Giving youth pastors the tools they need to make and shape disciples.

The Philadelphia Eagles Playbook for Building a Championship Youth Ministry

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Nick Sirianni is the head football coach of the Philadephia Eagles, who I hate, as a football team because I am a Giants fan. Yes, I’m petty and a little salty considering my Giants are in the toilet this year and the Eagles are probably going back to the Superbowl.

Regardless of my feeling towards the Eagles, I like Nick Sirianni. He’s a passionate leader and loves the game of football.

Now, before you think I’ve switched this blog over to sports talk, I want to ask you, “What is your plan to change the culture of your youth ministry?” Do you have one? Do you need one? I would say you do if you want to build a championship youth ministry that wins kids to Christ and wants to disciple them into lifetime followers of Jesus.

Nick Sirrianni has a playbook for building team culture and I’m stealing it. You should too.

Let me share his five core values for building a successful team and how you can use them in your youth ministry.

Connect and Trust

Nick wants his players to know each other because connecting is step one which results in “trust, that gets built through time.”

If you’ve listened to any pre-game locker room speeches or those firey speeches a player gives on the field with its staring players, you may have heard them say something to the effect of “fight for each other” or “fight for the man next to you”.

How do you get students to fight for each other? Let me share how I do it.

Camp, mission trips and retreat are my core connection builders. These are trips which cause students to bond out of survival, if nothing else, but I design events like this with connection in mind and trust as the long term goal.

If I have success, where kids are growing, it’s because of the connections made at those three events. Grab my Youth Pastors Guide To Camp if you need help.

Compete with each other

“I think competition is such a big thing that we want to establish here and build on here.” which sounds strange to apply it to a youth ministry, but stay with me.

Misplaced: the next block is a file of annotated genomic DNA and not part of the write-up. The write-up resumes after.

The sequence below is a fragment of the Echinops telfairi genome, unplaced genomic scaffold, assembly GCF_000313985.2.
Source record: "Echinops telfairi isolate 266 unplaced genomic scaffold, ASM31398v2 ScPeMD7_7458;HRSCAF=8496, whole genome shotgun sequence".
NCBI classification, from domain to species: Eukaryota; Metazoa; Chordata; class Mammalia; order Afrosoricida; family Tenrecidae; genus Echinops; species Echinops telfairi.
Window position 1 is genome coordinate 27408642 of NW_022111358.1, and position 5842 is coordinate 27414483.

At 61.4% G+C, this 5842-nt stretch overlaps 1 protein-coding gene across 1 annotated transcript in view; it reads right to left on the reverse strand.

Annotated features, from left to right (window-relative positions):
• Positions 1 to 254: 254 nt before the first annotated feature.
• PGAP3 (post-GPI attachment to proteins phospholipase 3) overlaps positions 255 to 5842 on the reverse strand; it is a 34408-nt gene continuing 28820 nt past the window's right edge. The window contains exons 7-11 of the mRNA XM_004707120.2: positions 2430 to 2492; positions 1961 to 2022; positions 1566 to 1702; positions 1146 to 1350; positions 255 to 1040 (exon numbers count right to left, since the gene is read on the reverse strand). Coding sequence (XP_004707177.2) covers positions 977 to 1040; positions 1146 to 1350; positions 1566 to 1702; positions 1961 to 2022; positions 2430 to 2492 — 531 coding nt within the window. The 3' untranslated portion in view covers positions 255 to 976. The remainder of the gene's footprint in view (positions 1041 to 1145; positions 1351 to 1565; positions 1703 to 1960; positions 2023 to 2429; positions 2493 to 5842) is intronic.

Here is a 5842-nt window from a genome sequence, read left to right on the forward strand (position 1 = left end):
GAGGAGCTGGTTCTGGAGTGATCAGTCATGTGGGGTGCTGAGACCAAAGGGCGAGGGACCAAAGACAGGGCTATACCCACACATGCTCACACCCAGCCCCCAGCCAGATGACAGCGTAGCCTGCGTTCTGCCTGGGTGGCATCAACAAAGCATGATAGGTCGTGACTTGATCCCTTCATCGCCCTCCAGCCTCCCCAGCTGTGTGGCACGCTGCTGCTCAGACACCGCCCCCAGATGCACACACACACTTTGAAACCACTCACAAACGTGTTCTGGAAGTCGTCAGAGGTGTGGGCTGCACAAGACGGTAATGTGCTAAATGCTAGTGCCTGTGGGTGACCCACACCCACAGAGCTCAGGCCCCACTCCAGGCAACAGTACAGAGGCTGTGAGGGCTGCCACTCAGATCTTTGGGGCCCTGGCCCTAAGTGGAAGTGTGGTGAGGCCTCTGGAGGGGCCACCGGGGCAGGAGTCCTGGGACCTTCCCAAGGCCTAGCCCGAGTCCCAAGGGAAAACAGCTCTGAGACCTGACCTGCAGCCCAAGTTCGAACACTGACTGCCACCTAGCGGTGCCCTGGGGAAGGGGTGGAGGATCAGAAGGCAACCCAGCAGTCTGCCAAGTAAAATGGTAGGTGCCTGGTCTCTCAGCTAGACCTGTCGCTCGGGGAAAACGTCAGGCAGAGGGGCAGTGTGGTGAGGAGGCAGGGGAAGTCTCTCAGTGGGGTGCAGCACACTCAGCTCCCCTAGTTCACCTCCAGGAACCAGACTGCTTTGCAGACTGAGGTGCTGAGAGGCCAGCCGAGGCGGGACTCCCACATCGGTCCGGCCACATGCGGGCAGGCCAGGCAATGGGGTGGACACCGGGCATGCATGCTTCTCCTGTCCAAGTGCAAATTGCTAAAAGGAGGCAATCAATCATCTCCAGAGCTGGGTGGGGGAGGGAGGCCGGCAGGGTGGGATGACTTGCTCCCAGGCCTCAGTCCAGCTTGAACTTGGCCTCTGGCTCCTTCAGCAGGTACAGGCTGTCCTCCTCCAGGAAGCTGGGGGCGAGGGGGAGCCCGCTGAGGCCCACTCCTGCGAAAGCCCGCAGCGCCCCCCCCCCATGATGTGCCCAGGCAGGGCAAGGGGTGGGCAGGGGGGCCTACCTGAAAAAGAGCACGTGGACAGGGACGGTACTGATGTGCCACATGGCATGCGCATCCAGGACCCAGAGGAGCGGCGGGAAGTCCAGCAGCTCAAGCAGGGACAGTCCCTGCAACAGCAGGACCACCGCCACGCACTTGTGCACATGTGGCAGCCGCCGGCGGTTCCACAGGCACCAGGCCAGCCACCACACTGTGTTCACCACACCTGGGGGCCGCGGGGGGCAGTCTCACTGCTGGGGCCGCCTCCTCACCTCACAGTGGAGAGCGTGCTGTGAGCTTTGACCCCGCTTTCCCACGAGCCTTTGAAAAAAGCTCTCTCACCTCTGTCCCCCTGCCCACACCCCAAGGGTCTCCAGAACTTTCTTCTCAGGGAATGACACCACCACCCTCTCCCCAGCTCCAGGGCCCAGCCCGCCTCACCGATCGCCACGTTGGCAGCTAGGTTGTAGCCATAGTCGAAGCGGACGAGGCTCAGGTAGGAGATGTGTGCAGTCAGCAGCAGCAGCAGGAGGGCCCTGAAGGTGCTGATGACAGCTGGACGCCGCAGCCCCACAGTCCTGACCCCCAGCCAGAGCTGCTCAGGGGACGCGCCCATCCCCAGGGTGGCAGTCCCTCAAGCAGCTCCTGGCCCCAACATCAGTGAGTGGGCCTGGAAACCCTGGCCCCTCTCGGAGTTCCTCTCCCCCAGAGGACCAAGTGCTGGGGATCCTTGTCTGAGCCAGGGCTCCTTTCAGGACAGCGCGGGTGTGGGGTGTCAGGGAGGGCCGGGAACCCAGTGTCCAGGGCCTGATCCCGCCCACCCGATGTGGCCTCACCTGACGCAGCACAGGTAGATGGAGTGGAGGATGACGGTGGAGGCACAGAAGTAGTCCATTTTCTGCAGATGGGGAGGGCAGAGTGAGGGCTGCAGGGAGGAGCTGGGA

If your youth group is anything like mine, they love weekly games and competition, but this is not the kind of competition I’m talking about. Consider this verse,

And let us consider how we may spur one another on toward love and good deeds – Hebrews 10:24

The word “spur” is a good word for competition. Think of the spur on a cowboy, they were worn to goad their horse in certain directions. The spurs according to Ophena,

“Spurs are made to help the rider to direct the horse better. Mainly, riding spurs make the horse react to smaller aids, thus making riding easier. For instance, many slow horses require the help of a spur or a riding crop to keep their pace.”

The word spur, in Greek, means stimulation, provocation. Competition is not just about seeing who is better but about getting better together. Competition is the sea that makes all ships rise.

Challenge your kids to out love each other, out serve each other, our be kind each other.


“My job is to hold everybody accountable. Hold the players accountable for what they do on the field and hold the coaches accountable, but then I also want the coaches and players around to hold me accountable because we’re all in this together.”

Accountability is a two way street. Nick doesn’t believe he gets a pass because he’s the coach, he believes in mutual accountability. Just because you’re the youth pastor doesn’t mean your not accountable to your students, in face you have great accountability,

Everyone to whom much was given, of him much will be required, and from him to whom they entrusted much, they will demand the more. Luke 12:48


Not many of you should become teachers, my brothers, for you know that we who teach will be judged with greater strictness. James 3:1

Accountability is not about policing each other or gathering legalistic gotcha moments. Real accountability is really born out of love produced by Nick’s first core value, connection resulting in trust.

Build accountability in others by first holding yourself accountable for the standards you set for both your faith and the standards of your youth ministry.